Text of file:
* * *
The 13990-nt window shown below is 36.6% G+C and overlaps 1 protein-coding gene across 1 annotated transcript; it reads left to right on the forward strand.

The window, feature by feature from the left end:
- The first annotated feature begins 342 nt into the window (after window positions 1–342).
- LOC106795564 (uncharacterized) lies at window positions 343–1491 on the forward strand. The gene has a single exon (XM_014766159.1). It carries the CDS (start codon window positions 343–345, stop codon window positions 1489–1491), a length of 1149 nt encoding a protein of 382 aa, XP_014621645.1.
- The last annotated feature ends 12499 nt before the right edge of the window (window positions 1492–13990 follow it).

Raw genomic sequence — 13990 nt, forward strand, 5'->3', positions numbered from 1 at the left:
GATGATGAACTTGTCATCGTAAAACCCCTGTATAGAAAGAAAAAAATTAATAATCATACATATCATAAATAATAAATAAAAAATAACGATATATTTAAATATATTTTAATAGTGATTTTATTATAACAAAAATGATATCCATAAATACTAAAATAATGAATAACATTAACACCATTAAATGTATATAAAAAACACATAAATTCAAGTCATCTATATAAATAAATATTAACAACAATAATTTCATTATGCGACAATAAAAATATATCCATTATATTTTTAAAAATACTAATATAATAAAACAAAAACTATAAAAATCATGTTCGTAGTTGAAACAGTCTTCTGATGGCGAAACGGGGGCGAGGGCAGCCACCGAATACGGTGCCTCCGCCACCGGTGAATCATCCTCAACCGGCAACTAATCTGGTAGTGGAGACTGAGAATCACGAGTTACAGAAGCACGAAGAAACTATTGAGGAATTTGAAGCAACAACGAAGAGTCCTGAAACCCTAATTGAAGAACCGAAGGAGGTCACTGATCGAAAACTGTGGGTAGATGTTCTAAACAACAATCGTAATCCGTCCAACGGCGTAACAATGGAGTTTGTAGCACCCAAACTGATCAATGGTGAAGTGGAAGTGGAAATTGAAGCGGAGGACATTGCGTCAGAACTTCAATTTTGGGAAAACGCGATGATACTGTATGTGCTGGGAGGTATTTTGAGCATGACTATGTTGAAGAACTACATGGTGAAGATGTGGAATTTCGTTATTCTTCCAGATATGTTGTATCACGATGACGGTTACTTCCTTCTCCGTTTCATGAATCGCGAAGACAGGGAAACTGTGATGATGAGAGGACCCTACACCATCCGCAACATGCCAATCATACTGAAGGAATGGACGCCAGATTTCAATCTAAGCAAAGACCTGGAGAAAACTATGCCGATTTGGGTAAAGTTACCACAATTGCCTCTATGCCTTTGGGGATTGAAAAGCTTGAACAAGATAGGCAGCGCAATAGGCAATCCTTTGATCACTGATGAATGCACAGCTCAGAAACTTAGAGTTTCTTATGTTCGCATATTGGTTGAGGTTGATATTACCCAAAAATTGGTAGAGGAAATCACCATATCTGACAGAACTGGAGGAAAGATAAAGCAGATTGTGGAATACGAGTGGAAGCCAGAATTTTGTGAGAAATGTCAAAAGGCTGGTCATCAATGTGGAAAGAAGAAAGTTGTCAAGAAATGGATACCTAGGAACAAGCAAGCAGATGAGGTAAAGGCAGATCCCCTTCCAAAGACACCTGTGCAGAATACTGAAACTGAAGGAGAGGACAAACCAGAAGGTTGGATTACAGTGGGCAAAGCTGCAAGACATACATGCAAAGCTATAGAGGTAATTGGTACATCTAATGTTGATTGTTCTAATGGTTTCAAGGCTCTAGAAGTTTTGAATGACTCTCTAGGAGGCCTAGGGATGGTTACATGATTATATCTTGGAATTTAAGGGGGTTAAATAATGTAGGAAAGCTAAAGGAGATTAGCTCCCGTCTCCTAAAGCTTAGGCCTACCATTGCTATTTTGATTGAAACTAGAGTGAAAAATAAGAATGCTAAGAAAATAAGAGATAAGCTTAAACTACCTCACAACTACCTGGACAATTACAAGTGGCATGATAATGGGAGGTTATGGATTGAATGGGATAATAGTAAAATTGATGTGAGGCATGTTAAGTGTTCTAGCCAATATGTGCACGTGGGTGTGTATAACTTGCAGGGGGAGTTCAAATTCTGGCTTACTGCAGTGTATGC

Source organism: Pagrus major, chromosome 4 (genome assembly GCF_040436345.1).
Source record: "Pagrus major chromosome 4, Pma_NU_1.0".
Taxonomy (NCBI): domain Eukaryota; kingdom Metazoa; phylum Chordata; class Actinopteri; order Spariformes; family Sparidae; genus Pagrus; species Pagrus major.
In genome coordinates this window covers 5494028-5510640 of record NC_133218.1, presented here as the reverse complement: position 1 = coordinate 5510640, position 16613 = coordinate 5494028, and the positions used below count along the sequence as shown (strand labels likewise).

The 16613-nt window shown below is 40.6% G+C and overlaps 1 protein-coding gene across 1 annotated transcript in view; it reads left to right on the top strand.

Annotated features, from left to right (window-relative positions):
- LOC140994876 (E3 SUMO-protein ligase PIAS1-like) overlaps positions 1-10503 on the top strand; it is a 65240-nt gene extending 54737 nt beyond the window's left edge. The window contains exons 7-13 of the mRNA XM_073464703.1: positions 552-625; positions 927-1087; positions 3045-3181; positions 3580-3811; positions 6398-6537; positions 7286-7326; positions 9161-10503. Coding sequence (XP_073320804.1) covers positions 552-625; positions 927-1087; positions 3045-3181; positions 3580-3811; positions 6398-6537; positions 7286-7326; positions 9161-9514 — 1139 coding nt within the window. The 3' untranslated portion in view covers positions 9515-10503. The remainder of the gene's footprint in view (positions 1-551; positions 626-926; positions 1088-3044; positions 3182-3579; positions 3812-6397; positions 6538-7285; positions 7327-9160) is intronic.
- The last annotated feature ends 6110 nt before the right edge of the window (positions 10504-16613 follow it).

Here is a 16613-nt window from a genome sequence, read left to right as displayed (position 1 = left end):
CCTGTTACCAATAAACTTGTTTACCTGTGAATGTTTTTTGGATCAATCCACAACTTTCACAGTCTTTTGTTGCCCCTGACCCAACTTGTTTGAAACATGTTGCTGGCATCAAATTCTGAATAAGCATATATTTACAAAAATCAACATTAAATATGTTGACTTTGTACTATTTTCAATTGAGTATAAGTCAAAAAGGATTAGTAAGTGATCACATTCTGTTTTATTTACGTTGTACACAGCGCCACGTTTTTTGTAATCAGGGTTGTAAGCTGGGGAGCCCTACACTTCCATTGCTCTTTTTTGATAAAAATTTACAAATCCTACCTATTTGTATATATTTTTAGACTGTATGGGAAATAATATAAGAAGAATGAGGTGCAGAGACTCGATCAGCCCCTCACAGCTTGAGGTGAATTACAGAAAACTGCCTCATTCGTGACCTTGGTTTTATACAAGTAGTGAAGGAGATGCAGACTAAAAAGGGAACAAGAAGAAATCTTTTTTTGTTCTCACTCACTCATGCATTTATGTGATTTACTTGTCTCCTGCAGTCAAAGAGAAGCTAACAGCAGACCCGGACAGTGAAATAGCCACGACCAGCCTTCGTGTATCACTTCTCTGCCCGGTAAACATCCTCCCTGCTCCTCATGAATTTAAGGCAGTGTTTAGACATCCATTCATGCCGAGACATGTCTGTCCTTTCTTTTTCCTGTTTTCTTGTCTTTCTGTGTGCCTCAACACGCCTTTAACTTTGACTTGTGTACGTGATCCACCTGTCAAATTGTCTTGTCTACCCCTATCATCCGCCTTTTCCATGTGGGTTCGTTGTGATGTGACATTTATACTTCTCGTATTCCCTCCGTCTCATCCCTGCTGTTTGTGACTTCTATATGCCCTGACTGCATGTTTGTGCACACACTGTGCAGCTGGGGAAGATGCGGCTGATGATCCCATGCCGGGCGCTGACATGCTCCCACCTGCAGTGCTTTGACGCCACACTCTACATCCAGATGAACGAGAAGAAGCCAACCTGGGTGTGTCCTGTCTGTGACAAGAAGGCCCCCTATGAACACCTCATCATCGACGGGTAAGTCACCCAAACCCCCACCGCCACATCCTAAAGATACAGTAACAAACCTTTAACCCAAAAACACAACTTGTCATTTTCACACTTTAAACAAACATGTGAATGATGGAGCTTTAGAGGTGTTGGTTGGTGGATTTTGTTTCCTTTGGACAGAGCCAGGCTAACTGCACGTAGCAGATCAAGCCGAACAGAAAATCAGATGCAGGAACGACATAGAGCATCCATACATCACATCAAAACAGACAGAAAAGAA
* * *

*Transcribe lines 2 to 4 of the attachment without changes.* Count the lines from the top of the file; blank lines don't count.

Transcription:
The window, feature by feature from the left end:
- The first annotated feature begins 342 nt into the window (after window positions 1–342).
- LOC106795564 (uncharacterized) lies at window positions 343–1491 on the forward strand. The gene has a single exon (XM_014766159.1). It carries the CDS (start codon window positions 343–345, stop codon window positions 1489–1491), a length of 1149 nt encoding a protein of 382 aa, XP_014621645.1.